Climate change is such an unfortunate term representing an environmental crisis. The Earth’s climate continues to change and – as long as the Earth exists – will keep changing. Think of Pangea. What a different world we would live in if every continent were connected. In the past 650,000 years there have been seven cycles of our climate vastly changing, including the advance and retreat of glacial ice. These fluctuations are due to changes in the Earth’s rotation and varying amounts of solar energy absorbed into the atmosphere. Our current climate era began ~ 7,000 years ago. The question arises if humans are independently causing the climate to change. This idea is known as anthropomorphic climate change.

According to the IPCC, the current climate trend has a 95 percent significance as a result of the rise of atmospheric carbon due to humans’ reliance on carbon-based energy. There is no question that gases such as methane and carbon dioxide act to sequester heat within the atmosphere. As these gases continue to build in the atmosphere, the Earth’s temperature will continue to rise. The question of real importance — how quickly can we react to our changing planet? (1)


ocean water and sunset

Global Temperature Rise

The average surface temperature of the planet has risen nearly 1.62 degrees Fahrenheit (0.9 degrees Celsius) in less than a century. This change can mainly be attributed to the increasing level of carbon dioxide and other greenhouse gasses being emitted into the environment. In fact, the majority of the surface temperature warming has occurred within the last 35 years. Five of the warmest years on human record have taken place since 2010. 2016 recorded eight of the 12 hottest months ever recorded. The oceans act as an impressive conductor of heat, showing a warming trend of more than 0.4 degrees Fahrenheit since 1969. (2)

Ocean Acidification

Since the beginning of the Industrial Revolution, ocean water acidity has increased nearly 30 percent. Earth’s oceans not only trap heat from Earth’s atmosphere, but also absorb carbon dioxide. In fact, the ocean is able to intake almost one-quarter of the carbon dioxide emitted. While the oceans beneficially act as buffer for atmospheric carbon dioxide levels, the increased acid water can disrupt the delicate chemistry. The imbalance of ocean chemistry affects reef formation and many shelled organisms. (3)(4)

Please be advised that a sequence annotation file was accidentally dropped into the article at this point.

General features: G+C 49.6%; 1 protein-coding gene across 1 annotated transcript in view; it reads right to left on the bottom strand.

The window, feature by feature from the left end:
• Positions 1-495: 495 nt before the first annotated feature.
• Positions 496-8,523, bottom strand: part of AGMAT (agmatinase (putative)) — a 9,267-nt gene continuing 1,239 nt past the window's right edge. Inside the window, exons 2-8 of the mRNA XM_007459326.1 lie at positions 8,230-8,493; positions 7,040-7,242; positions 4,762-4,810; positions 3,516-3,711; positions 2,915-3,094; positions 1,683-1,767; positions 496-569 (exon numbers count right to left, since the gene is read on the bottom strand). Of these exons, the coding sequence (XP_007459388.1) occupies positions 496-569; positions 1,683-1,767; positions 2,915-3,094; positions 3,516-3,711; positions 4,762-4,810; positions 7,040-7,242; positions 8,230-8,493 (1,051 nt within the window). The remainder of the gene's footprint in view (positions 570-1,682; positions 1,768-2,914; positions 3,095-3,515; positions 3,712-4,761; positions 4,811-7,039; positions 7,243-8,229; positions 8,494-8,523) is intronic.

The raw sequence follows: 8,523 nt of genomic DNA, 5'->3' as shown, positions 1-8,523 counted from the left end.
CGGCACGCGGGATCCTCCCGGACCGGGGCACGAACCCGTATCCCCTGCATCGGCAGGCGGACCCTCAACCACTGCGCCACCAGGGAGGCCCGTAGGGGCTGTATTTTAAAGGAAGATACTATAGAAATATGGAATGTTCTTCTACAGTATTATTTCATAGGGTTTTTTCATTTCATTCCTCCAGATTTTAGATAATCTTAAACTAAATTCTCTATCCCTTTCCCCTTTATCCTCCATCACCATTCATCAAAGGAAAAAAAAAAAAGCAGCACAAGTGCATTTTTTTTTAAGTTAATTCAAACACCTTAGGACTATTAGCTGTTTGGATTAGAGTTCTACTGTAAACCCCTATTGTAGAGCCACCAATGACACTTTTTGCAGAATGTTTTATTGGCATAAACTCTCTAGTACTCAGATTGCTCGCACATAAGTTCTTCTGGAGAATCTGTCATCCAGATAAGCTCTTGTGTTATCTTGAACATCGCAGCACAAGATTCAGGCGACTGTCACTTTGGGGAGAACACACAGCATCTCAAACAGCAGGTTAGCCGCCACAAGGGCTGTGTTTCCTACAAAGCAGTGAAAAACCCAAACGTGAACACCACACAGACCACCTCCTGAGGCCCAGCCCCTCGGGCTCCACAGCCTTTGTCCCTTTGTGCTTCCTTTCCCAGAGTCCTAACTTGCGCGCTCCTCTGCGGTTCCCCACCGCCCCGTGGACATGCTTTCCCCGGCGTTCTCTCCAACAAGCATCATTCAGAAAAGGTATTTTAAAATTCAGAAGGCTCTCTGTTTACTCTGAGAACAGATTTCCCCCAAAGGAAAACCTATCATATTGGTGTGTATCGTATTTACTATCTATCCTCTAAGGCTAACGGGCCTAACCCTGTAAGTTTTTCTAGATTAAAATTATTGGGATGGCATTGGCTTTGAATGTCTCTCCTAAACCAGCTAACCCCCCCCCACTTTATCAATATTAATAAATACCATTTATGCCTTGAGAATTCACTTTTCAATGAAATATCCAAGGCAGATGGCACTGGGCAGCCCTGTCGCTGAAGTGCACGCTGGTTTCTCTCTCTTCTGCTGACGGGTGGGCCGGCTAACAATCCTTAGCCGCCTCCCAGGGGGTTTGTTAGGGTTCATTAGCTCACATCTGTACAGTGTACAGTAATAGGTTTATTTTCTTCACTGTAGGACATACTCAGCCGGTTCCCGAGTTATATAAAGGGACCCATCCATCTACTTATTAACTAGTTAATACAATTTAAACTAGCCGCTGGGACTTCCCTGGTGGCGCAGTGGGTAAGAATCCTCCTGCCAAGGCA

Decreased Biodiversity

Healthy ecosystems require abundant plant and animal life. When a species is removed, the hierarchy is thrown off balance. In the Americas, it is believed that nearly 31 percent of all indigenous species have disappeared since the first European settlers arrived. While statistics can be debated, there is little doubt that human interaction has created an imbalanced system. (5)


Glacial Retreat

Glacial retreat occurs when the snow and ice abate more quickly than can be replenished by the accumulation of snowfall. Higher global temperatures and less snowfall around the world have incurred vast glacial retreat around the world. (6)

Sea Level Rise

Within the last century, the sea level has risen nearly eight inches, although within the past two decades, the rate of rise has nearly doubled and is accelerating every year. (7)

Volatile Climate Events

The level of high-temperature climate events has increased every year. This includes high levels of intense rainfall and storms. In fact, from “May 1, 2018, to April 30, 2019, the lower 48 states collectively averaged 36.20 inches of precipitation, a full 6.25 inches above the mean”. These events are reducing crop yields and creating bleak outcomes for the future of agriculture if these events maintain their trend. Surmising that every weather disaster is anthropogenic may not be the correct hypothesis. An alternative ideology is that as the atmosphere’s temperature continues to increase the likelihood of intense weather events will also increase. (8)


1. National Research Council. “Surface Temperature Reconstructions for the Last 2,000 Years.” 2006.

2. National Oceanic and Atmospheric Administration. “2016 Marks Three Consecutive Years of Record Warmth for the Globe.” 2016.

3. NOAA. “Ocean Acidification.” 2019.

4. C. L. Sabine,, “The Oceanic Sink for Anthropogenic CO2,” 2004.

5. Harvey, Chelsea. “Climate Change Is Becoming a Top Threat to Biodiversity.” 2018.

6. National Snow and Ice Data Center. “Mountain Glaciers.” 2019.

7. R. S. Nerem,, “Climate-change—Driven Accelerated Sea-level Rise Detected in the Altimeter Era.” 2018.

8. Wuebbles, D.J.,, “Climate Science Special Report: Fourth National Climate Assessment, Volume I.” 2017.

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